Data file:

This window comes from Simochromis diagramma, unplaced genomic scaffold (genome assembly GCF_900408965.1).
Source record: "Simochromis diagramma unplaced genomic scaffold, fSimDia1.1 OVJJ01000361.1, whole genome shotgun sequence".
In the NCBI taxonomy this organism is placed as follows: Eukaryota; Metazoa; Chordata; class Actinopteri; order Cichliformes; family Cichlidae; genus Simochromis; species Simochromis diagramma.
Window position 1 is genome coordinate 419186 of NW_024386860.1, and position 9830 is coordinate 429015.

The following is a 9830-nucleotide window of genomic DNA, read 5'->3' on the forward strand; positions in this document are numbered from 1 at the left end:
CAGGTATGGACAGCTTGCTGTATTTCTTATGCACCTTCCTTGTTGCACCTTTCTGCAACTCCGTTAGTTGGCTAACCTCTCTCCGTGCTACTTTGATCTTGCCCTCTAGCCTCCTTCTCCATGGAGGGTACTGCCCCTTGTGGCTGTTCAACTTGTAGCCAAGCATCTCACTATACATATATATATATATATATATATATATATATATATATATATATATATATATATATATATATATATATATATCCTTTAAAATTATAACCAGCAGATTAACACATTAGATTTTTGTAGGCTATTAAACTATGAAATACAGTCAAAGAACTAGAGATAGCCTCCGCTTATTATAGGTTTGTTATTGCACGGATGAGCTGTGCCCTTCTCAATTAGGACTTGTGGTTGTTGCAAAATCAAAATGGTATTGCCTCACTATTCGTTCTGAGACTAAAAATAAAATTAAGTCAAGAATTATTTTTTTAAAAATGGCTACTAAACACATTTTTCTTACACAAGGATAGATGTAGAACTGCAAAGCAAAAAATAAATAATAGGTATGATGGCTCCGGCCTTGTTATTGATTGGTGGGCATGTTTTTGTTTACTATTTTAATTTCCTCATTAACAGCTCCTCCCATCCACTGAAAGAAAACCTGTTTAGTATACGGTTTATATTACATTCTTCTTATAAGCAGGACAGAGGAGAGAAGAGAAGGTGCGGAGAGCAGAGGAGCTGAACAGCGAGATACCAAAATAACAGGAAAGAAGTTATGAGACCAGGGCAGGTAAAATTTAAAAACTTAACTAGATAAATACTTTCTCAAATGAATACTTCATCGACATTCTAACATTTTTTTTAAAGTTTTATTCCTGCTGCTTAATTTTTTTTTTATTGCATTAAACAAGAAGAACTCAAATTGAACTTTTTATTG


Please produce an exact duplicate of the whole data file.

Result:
This window comes from Simochromis diagramma, unplaced genomic scaffold (genome assembly GCF_900408965.1).
Source record: "Simochromis diagramma unplaced genomic scaffold, fSimDia1.1 OVJJ01000361.1, whole genome shotgun sequence".
In the NCBI taxonomy this organism is placed as follows: Eukaryota; Metazoa; Chordata; class Actinopteri; order Cichliformes; family Cichlidae; genus Simochromis; species Simochromis diagramma.
Window position 1 is genome coordinate 419186 of NW_024386860.1, and position 9830 is coordinate 429015.

The following is a 9830-nucleotide window of genomic DNA, read 5'->3' on the forward strand; positions in this document are numbered from 1 at the left end:
CAGGTATGGACAGCTTGCTGTATTTCTTATGCACCTTCCTTGTTGCACCTTTCTGCAACTCCGTTAGTTGGCTAACCTCTCTCCGTGCTACTTTGATCTTGCCCTCTAGCCTCCTTCTCCATGGAGGGTACTGCCCCTTGTGGCTGTTCAACTTGTAGCCAAGCATCTCACTATACATATATATATATATATATATATATATATATATATATATATATATATATATATATATATATATATATATATCCTTTAAAATTATAACCAGCAGATTAACACATTAGATTTTTGTAGGCTATTAAACTATGAAATACAGTCAAAGAACTAGAGATAGCCTCCGCTTATTATAGGTTTGTTATTGCACGGATGAGCTGTGCCCTTCTCAATTAGGACTTGTGGTTGTTGCAAAATCAAAATGGTATTGCCTCACTATTCGTTCTGAGACTAAAAATAAAATTAAGTCAAGAATTATTTTTTTAAAAATGGCTACTAAACACATTTTTCTTACACAAGGATAGATGTAGAACTGCAAAGCAAAAAATAAATAATAGGTATGATGGCTCCGGCCTTGTTATTGATTGGTGGGCATGTTTTTGTTTACTATTTTAATTTCCTCATTAACAGCTCCTCCCATCCACTGAAAGAAAACCTGTTTAGTATACGGTTTATATTACATTCTTCTTATAAGCAGGACAGAGGAGAGAAGAGAAGGTGCGGAGAGCAGAGGAGCTGAACAGCGAGATACCAAAATAACAGGAAAGAAGTTATGAGACCAGGGCAGGTAAAATTTAAAAACTTAACTAGATAAATACTTTCTCAAATGAATACTTCATCGACATTCTAACATTTTTTTTAAAGTTTTATTCCTGCTGCTTAATTTTTTTTTTATTGCATTAAACAAGAAGAACTCAAATTGAACTTTTTATTG